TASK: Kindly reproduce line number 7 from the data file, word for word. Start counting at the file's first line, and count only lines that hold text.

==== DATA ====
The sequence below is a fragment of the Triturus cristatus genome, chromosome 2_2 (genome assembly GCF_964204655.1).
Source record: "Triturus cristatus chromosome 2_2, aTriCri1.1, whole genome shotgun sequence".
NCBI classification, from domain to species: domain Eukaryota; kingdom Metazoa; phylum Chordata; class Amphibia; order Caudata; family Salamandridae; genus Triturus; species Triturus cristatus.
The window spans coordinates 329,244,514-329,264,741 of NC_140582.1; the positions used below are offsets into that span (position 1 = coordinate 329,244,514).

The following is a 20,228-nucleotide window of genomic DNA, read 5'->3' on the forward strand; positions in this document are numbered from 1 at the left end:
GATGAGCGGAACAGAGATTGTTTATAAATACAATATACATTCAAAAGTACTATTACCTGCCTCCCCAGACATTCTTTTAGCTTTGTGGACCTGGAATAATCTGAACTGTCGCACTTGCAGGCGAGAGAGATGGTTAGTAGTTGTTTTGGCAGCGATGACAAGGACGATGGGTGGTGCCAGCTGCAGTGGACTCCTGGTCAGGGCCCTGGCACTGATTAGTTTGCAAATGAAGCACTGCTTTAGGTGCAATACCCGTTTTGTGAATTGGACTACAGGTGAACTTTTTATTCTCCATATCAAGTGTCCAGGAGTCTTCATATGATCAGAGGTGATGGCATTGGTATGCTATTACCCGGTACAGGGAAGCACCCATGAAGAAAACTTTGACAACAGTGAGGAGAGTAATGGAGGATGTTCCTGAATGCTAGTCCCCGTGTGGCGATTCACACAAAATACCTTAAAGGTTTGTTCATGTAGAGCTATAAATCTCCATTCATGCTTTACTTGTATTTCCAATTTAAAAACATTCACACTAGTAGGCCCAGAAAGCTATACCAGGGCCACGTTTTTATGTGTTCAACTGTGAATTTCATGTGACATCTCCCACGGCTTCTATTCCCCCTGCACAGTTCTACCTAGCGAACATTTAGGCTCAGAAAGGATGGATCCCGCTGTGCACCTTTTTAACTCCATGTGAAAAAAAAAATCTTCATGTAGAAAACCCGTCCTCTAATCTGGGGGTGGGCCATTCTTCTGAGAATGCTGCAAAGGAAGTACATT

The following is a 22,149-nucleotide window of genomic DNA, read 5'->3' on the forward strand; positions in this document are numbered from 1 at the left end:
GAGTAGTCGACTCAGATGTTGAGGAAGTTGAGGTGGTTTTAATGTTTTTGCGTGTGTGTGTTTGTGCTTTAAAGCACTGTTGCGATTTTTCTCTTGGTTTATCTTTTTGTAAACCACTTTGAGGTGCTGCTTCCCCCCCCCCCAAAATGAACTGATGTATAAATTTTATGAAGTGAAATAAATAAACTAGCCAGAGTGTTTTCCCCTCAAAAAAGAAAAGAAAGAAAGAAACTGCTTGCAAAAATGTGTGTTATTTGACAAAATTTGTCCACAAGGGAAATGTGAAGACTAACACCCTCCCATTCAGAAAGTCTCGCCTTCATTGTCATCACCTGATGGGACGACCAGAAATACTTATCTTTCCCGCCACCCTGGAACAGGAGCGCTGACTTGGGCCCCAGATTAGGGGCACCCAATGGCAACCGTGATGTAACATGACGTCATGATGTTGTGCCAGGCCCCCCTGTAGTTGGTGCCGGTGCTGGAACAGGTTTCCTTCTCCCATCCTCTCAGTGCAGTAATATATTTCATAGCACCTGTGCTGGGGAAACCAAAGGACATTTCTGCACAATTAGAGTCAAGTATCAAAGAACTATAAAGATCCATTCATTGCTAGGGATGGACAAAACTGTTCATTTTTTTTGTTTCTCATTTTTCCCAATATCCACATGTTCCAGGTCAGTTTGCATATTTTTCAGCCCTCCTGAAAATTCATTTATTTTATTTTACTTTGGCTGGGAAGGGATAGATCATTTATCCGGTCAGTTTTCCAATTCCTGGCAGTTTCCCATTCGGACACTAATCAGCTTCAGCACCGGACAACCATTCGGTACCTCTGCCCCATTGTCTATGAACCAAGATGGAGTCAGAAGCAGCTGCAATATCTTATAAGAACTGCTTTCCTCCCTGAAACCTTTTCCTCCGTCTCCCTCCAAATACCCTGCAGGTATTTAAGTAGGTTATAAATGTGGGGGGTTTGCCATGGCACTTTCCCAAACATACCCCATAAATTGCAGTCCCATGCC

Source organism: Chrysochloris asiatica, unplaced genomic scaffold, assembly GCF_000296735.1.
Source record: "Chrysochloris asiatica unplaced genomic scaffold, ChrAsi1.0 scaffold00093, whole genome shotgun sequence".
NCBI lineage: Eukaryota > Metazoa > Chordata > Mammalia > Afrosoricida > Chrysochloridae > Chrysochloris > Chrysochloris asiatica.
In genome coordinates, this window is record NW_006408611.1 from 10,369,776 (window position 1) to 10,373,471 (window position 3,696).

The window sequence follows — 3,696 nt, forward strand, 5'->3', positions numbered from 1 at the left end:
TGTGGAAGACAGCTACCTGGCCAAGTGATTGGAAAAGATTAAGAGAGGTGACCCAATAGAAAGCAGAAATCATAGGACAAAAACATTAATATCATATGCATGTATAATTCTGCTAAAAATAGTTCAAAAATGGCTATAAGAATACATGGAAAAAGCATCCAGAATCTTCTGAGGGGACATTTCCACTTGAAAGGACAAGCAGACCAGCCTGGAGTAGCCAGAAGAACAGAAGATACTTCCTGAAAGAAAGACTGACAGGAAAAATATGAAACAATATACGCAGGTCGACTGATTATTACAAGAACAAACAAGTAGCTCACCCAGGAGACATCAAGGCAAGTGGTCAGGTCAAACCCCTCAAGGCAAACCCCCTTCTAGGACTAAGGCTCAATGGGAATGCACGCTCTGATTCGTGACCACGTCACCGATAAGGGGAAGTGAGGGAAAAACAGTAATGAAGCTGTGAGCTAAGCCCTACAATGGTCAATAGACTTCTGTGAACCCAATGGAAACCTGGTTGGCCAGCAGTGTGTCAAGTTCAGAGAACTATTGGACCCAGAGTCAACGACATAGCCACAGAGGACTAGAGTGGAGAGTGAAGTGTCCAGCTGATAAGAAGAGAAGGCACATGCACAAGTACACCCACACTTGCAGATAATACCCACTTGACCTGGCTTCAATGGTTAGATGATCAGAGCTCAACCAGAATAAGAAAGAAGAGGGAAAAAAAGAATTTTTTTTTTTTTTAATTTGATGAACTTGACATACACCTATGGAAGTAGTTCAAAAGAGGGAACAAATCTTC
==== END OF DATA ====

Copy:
The following is a 22,149-nucleotide window of genomic DNA, read 5'->3' on the forward strand; positions in this document are numbered from 1 at the left end: